BMO has launched three so-called “Quality ETFs” so far this year: the BMO MSCI Europe High Quality Hedged to CAD, the BMO MSCI All Country World High Quality Index ETF and the BMO MSCI USA High Quality Index ETF. In contrast with a lot of the investment products on the market, there is scientific evidence that “quality” stock portfolios benefit from a higher-than-average expected return. What is a quality index? Why does it matter? What are the risks involved with this approach?

What Is a “Quality” Stock Index?

A quality index includes the companies within the stock market that have high and persistent profitabilityi and low debt. In fact, “quality” is often referred to as “profitability” in the scientific literature.

Why Does “Quality” Matter?

Quality is part of the factor-based approach to investing. This approach suggests that a portfolio’s returns are determined by its characteristics (or “factors”), rather than by the manager’s efforts to pick good securities. According to scientific evidence, increased exposure to stocks (relative to bonds), to value stocks (relative to growth stocks) and to small cap stocks (relative to large cap) results in a higher expected return. In the same vein, recent research supports the view that increased exposure to quality stocks (all else remaining constant) also results in a higher expected return.

A more detailed and authoritative explanation of the quality factor can be found in this paper from Robert Novy-Marx (University of Rochester).

Three Risks of Quality Investing

The quality factor has significant evidence in its favour, but investors must consider the following risks:

  • Behavioral risk: A high-quality portfolio will likely select a limited subset of stocks. As a result, its composition will be extremely different from the overall market’s. Due to this difference, it can occasionally underperform the general market for several months or even years. Investors must be ready not to abandon their strategy during these tough times.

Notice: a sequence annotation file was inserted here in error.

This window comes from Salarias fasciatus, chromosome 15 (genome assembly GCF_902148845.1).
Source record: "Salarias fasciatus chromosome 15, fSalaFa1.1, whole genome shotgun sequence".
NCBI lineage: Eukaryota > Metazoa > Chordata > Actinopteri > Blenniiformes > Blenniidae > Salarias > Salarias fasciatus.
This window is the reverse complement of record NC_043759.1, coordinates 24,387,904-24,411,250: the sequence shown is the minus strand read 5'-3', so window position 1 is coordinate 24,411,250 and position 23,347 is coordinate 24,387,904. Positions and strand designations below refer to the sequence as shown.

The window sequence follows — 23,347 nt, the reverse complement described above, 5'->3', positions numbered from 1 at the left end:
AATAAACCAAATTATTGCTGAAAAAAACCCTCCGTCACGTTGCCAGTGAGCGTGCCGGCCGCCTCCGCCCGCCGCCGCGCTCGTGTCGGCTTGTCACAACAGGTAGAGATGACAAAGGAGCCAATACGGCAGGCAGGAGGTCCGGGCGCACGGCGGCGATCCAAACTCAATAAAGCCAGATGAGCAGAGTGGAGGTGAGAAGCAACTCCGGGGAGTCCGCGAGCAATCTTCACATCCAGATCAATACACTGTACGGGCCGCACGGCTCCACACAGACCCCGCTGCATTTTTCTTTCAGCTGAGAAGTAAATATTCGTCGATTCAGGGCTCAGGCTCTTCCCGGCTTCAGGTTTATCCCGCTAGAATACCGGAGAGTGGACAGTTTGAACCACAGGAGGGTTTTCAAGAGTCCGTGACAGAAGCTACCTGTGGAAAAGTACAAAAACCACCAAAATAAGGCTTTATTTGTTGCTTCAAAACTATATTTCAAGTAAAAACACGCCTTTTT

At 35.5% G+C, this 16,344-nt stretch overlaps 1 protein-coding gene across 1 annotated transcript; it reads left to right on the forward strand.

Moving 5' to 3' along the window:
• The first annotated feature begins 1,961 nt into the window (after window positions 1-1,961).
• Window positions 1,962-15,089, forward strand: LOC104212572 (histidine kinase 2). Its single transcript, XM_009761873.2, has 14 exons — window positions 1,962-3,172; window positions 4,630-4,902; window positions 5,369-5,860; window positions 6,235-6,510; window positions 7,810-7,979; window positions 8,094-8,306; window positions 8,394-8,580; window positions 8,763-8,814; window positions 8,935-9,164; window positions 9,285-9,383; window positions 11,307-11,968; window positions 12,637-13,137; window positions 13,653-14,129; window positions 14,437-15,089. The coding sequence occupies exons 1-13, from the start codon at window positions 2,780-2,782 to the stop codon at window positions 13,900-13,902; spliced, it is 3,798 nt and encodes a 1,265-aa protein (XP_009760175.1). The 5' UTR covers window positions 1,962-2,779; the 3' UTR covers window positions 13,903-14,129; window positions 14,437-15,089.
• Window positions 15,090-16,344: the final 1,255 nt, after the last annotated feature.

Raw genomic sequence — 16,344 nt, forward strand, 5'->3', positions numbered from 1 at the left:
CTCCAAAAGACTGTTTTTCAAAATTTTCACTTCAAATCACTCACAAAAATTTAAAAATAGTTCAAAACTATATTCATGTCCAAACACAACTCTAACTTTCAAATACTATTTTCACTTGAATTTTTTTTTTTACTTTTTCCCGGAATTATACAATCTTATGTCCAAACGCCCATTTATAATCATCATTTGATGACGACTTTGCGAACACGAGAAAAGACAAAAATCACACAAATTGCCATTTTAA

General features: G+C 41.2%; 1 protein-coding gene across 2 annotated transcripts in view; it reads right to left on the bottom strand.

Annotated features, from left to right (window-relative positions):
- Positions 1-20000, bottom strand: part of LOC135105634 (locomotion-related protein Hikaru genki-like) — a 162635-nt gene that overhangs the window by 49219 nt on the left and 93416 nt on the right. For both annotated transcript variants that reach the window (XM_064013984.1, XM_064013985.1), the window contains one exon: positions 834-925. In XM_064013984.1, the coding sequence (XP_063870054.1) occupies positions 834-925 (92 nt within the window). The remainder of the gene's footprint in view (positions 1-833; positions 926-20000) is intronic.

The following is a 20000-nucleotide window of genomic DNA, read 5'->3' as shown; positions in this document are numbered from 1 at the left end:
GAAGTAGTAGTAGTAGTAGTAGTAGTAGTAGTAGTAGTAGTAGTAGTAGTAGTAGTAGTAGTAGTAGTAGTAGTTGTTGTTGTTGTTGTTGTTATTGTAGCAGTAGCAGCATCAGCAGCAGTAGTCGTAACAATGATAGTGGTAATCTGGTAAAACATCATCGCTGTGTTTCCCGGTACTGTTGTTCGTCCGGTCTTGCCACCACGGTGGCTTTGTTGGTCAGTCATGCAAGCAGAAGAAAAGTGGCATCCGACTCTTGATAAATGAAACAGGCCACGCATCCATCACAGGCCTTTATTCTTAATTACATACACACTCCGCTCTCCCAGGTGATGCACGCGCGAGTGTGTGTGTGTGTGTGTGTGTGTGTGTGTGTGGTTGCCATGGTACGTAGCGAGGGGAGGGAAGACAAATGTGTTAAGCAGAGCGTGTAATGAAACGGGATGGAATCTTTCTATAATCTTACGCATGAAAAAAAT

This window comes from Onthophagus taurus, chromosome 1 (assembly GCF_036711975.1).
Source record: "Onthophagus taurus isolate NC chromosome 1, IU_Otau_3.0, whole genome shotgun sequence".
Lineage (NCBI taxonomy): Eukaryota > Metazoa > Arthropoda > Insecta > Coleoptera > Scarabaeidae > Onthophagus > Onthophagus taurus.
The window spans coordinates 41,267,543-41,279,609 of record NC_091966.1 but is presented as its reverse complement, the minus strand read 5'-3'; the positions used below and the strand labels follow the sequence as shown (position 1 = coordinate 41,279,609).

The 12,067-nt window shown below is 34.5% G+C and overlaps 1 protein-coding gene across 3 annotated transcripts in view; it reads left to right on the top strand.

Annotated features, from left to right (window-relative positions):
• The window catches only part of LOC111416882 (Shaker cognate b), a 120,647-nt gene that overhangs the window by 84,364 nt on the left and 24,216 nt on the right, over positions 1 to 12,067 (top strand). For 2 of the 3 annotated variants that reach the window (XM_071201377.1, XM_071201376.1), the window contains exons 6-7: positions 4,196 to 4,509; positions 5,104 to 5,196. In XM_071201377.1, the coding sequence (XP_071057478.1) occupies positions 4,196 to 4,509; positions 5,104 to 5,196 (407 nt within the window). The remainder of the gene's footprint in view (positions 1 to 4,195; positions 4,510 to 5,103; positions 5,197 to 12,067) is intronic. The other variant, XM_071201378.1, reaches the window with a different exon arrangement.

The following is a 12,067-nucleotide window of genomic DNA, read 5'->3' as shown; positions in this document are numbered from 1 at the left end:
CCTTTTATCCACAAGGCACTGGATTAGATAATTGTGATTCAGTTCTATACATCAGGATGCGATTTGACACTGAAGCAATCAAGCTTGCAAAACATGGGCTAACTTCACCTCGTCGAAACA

• Size and style drift: “Quality” or “profitability” works best when other factors are held constant. A portfolio that focuses solely on profitability will end up with mostly Large Growth stocks, a bias that will likely offset some of the benefits of high quality.
  • The past is not prologue. While the quality stocks have outperformed in the past, this excess return may not show up in the future. “Quality” investing, like all other factor-based strategies, is not a sure-fire way to higher returns.

How Does PWL Integrate Quality in Client Portfolios?

Dimensional Fund Advisors equity funds, which are major components in most PWL client portfolios, integrated the quality factor into their portfolio process two years ago. During our continuous due-diligence review, we observed that Dimensional executes the strategy in a very thoughtful, balanced and responsible way that captures most of its potential benefits while minimizing the risks.

i Operating Profit / Book Equity ratio